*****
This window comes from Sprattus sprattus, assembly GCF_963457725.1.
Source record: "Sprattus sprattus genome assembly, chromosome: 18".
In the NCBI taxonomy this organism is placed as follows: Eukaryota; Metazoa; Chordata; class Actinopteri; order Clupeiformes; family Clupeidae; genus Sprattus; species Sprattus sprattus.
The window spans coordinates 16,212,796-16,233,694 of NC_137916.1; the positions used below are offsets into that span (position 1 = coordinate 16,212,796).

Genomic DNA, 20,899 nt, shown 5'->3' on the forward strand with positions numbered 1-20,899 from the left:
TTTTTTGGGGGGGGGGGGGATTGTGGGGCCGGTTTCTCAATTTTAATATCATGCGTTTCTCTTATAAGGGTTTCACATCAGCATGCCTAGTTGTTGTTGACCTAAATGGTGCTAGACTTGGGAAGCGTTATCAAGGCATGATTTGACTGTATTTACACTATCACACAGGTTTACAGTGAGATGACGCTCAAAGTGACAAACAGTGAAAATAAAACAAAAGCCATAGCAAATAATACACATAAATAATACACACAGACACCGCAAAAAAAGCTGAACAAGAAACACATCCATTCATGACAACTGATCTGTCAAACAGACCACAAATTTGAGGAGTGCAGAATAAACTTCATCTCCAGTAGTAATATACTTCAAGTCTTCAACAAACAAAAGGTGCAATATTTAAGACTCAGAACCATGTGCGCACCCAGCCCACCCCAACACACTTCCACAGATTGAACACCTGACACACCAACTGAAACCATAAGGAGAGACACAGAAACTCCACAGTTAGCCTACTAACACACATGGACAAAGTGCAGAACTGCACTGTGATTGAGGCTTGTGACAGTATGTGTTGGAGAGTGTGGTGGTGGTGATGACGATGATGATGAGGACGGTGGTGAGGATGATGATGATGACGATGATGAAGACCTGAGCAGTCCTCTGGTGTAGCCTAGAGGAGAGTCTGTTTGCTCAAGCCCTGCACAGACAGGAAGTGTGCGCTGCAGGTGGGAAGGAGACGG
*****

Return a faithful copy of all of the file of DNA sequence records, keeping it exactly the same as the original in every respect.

This window comes from Sprattus sprattus, assembly GCF_963457725.1.
Source record: "Sprattus sprattus genome assembly, chromosome: 18".
In the NCBI taxonomy this organism is placed as follows: Eukaryota; Metazoa; Chordata; class Actinopteri; order Clupeiformes; family Clupeidae; genus Sprattus; species Sprattus sprattus.
The window spans coordinates 16,212,796-16,233,694 of NC_137916.1; the positions used below are offsets into that span (position 1 = coordinate 16,212,796).

Genomic DNA, 20,899 nt, shown 5'->3' on the forward strand with positions numbered 1-20,899 from the left:
TTTTTTGGGGGGGGGGGGGATTGTGGGGCCGGTTTCTCAATTTTAATATCATGCGTTTCTCTTATAAGGGTTTCACATCAGCATGCCTAGTTGTTGTTGACCTAAATGGTGCTAGACTTGGGAAGCGTTATCAAGGCATGATTTGACTGTATTTACACTATCACACAGGTTTACAGTGAGATGACGCTCAAAGTGACAAACAGTGAAAATAAAACAAAAGCCATAGCAAATAATACACATAAATAATACACACAGACACCGCAAAAAAAGCTGAACAAGAAACACATCCATTCATGACAACTGATCTGTCAAACAGACCACAAATTTGAGGAGTGCAGAATAAACTTCATCTCCAGTAGTAATATACTTCAAGTCTTCAACAAACAAAAGGTGCAATATTTAAGACTCAGAACCATGTGCGCACCCAGCCCACCCCAACACACTTCCACAGATTGAACACCTGACACACCAACTGAAACCATAAGGAGAGACACAGAAACTCCACAGTTAGCCTACTAACACACATGGACAAAGTGCAGAACTGCACTGTGATTGAGGCTTGTGACAGTATGTGTTGGAGAGTGTGGTGGTGGTGATGACGATGATGATGAGGACGGTGGTGAGGATGATGATGATGACGATGATGAAGACCTGAGCAGTCCTCTGGTGTAGCCTAGAGGAGAGTCTGTTTGCTCAAGCCCTGCACAGACAGGAAGTGTGCGCTGCAGGTGGGAAGGAGACGG